The ‘Beautiful’ and the ‘Sublime’: this distinction has plagued Western art history since its inception (the separation of these two modes of appreciation from out of their unity in ritual or religious art) and currently orients the division, in many high brow critics at least, between popular and elite forms of art. In ‘serious’ art, for example, the elements of exterior reference (to larger issues) and discomfort (difficulty, questioning) associated with the Sublime have become refined and represent at best, social critique or the religious impulse, at worst, a badge of recognition confirming elite identity. In popular art these elements are omnipresent as the supernatural and the thrill of the chase in film (heir to the Gothic tradition and the adventure/threat theme in all narrative) – reproduced in the popular art form of the poster, supporting a whole tradition of generationally-inflected fashion and music. The Beautiful, on the other hand, accounts for representation: in ‘high’ art as that which can be represented, presented as the ‘best’ (best view or Landscape, best Still Life); similarly in popular art with an emphasis on the ornamental and vaguely (sensually) utopian. The sense of the Beautiful works by confirmation: the apprehension of the Sublime by a threat followed by recognition and reconstruction; complimentary modalities of the self with obvious ritual significance.
The balance of these two ‘ideal types’ or better ‘stereotypes’ of feeling, of pleasure, of moods of representation (of effect and meaning, of feeling, of affect and meaning) is typical of traditional Chinese painting and is omni-present in current art influenced by this tradition. The result is an art with little or none of the discomfort which one important factor of the Western sense of the Sublime, that is, it is less threatening and less disturbing. What remains in common with the Western sense of the Sublime is the echo of an exterior deixis, a ‘pointing’ present in the ideal as the means of generating sublime effect, a reference therefore to another place, another time, an afterlife, or immortal realm (the sense of our mortality this exteriority may evoke may in turn be the source of a certain ‘discomfort’, this apprehension of our end does resemble the first, ‘destabilising’ feature of the Western Sublime insofar as the reminder of our mortal limitation may cause unease). In Chinese art it would appear that the two elements we can identify as constituting the Western sense of the Sublime (an exterior deixis, a uncomfortable reminder of our limitations) are present, but in a radically different form; the sense of threat or disturbance is largely absent or severely attenuated. Moreover there is in much Chinese art a sense of balance with respect to the elements that we might identify as ‘Beautiful’ and ‘Sublime’ such that, in contrast to the Western tradition, it is the apprehension of the Beautiful that leads to a more subtle sense of the Sublime.
A balance typical of Chinese art not least in so far as it has been influenced by its three religions, Confucianism, Daoism and Buddhism. A long history not easily elided – echoes remain. The last two religions particularly have influenced the interpretation and evolution of the landscape genre (the landscape itself had long been subject to myth and religious interpretation). The role of idealisation in ‘mountains and rivers’ and ‘flower-bird’ genres has long been a received fact (and so also the sublime effects that accompany this idealisation). This tradition acts as a guarantor of points of reference and continuity (actual and imaginary). The Beautiful as the name given to positive pleasure in art (the traditional role of the Beautiful) joins the Sublime as the name given to any reference to the beyond (the Sublime in its positive -if absent- aspect, without the element of threat associated with the Sublime in the West).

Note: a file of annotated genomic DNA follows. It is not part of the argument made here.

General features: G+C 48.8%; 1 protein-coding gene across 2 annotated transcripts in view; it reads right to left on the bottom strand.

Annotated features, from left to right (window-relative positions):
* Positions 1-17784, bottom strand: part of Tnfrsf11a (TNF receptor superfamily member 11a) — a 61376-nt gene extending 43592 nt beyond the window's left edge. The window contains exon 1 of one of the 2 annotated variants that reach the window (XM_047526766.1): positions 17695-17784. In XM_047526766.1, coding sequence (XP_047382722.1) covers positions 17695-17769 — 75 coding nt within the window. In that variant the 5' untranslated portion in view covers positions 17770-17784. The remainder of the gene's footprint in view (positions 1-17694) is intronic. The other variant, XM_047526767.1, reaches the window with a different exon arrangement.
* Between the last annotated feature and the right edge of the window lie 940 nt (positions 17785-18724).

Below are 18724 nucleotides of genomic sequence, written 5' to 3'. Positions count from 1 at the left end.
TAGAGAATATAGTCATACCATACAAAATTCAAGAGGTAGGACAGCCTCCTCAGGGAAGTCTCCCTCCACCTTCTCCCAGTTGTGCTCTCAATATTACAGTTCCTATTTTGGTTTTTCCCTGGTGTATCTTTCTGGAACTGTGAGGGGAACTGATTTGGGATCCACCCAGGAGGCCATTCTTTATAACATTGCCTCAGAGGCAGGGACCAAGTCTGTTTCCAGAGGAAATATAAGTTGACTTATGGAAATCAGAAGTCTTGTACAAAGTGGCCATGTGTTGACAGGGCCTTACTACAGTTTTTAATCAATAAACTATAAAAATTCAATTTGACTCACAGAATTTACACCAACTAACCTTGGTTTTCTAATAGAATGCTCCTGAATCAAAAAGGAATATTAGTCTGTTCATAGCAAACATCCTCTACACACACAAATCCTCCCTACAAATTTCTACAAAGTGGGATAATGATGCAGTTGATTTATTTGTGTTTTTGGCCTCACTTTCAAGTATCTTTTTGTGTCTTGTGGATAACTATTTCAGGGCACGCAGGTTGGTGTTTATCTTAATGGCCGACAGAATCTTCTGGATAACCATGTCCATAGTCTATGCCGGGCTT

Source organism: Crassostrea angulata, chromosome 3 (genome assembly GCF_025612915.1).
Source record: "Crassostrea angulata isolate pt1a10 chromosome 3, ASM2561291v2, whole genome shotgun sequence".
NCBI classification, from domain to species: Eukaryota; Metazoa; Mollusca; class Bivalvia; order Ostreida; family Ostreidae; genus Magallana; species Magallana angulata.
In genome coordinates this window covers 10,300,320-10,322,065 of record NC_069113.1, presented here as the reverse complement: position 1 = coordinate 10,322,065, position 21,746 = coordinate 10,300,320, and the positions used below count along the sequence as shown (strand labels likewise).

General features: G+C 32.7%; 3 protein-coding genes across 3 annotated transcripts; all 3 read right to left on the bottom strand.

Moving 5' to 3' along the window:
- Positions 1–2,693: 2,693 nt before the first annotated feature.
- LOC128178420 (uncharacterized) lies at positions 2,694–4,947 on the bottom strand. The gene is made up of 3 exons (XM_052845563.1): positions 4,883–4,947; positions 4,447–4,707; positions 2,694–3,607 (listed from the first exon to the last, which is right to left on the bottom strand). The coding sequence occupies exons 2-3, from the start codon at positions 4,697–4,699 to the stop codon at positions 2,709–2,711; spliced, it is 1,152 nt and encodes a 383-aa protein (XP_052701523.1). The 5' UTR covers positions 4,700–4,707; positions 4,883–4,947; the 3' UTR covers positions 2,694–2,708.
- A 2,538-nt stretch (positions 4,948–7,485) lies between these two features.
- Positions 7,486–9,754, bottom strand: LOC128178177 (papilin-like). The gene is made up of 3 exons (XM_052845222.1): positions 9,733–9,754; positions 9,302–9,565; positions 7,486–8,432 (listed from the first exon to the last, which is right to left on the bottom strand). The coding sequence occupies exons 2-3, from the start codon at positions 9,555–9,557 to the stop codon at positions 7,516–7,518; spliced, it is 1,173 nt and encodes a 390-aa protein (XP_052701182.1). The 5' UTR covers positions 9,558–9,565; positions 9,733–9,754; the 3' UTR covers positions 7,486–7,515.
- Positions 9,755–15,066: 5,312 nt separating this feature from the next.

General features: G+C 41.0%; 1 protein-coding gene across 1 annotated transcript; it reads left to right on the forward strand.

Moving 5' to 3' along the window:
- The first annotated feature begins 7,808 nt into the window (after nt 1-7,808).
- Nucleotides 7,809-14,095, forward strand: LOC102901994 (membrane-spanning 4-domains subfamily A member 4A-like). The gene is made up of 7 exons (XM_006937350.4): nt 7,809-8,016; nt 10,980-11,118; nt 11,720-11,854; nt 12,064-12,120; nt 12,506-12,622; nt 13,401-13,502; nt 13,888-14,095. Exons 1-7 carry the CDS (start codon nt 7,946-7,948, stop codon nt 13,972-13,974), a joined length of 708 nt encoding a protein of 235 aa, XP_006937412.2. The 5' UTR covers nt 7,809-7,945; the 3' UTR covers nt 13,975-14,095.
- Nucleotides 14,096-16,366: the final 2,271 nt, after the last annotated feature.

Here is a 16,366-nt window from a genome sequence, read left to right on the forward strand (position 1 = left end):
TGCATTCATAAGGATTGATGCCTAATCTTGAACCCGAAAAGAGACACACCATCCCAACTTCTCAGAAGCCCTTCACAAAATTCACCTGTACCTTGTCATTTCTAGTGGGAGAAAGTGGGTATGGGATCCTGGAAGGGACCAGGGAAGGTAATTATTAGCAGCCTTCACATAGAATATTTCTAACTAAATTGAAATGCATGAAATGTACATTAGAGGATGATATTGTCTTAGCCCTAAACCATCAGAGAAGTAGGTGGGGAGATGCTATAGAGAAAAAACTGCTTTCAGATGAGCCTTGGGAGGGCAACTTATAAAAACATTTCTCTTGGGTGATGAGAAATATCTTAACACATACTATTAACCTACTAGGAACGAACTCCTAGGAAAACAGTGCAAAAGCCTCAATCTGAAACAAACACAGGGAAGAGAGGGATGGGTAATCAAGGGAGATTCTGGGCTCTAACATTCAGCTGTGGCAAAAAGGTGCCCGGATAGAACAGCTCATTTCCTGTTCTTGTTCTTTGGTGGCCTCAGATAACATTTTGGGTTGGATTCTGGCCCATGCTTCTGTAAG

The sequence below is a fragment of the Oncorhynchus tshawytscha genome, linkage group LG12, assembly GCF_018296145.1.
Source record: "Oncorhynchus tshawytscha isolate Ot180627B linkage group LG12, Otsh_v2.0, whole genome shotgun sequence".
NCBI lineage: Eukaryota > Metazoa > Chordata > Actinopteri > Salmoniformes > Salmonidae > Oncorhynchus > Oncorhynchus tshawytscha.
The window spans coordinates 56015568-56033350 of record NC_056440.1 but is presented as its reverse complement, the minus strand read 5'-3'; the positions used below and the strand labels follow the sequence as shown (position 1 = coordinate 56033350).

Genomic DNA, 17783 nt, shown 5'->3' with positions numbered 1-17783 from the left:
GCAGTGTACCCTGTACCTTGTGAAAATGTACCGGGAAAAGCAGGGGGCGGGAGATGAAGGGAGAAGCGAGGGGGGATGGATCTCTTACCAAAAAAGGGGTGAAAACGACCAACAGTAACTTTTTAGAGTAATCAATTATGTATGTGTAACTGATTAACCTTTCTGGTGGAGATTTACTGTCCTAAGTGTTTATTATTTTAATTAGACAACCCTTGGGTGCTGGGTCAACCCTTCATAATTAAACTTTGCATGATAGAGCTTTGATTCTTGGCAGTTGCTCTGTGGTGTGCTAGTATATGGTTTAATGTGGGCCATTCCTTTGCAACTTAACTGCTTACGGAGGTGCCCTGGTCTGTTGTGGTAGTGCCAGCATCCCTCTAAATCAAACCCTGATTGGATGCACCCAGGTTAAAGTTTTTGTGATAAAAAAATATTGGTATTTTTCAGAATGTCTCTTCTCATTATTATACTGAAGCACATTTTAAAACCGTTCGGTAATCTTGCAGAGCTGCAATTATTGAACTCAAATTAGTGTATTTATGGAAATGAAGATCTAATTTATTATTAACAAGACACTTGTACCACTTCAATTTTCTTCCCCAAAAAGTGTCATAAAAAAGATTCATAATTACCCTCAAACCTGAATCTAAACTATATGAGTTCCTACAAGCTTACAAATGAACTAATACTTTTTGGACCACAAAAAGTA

In this sense the competition of traditional (including realist) and Post-conceptual Chinese art functions as a binary, essentially Chinese and Western, with Western concepts of modern art and their attendant notions of the Sublime gaining the upper hand in the latter, in Chinese Post- conceptual or ‘modern’ art, despite the sensitive blending, as found in the former, in Chinese painting, of the last 20 years, the last 150 years, or even the last 450 years…
Balance is the key. The element of the Sublime is to be found in idealisation, as also in the formalisation that often suggests it, as well as in the grounds and rhetoric of time, of eternity (to be specific) found operating the upper portions of so many landscapes. If in the ‘mountains and rivers’ genre the sublime effects are closer to those of the Western landscape, then the ‘flower-bird’ genre will also have something to teach us about the Western Still Life. The formalisation, simplicity and an ethereal presence of the Chinese genre, all suggest an intimate form of idealisation, the intimate presence of an ideal scene. This aura is also to be found in the Western Still Life (where because of prior definitions of the Sublime, it would be difficult to use this term, or the elements associated with it, of such ‘quiet’ and meditative works).
In the case of the ‘Garden’, in Chinese art more akin to Still Life than Landscape, in its depictions as in its actuality (most ‘flower-bird’ paintings are a synecdoche, a part of a garden scene, as are more distantly the products on the table of the Western Still Life) the effect is also often otherworldly. This topic and its accompanying effect or meaning is found in many cultures, both East and West. Where technique and form (arrangement) are sources of unreality, of ideality, of perfection, of otherness, then they are also the sources of any utopian, or religious pull the work may exert. The hope of a good life orients our desires as elicited by such scenes. As does the eternalisation of this feeling; the depiction as also of a scene taken from a shared idea of heaven. All these genres have in common a sense of the Beautiful, which ends in an intimation of the Sublime.
All art is defined as such through its character as a special kind of sign; its formalisation, framing, its setting apart, its institutionalisation, all these function as bearers of the promise of greater value, of more aesthetic value, a special value in the world, a world of better values, the promise of value(s). The promise of something beyond the everyday. As such it is already (always already) reaching out beyond the temporal… The handing down of values (always a product of belief systems, pretending to stand outside in order to anchor themselves in eternity) and the glow of higher value emanating from the artwork, already suggest a reference point somewhere beyond. This is Art’s most fundamental and indispensable illusion. It is up the individual artwork, not least up to great art, to deliver on this promise.
Copyright 2007, Peter Nesteruk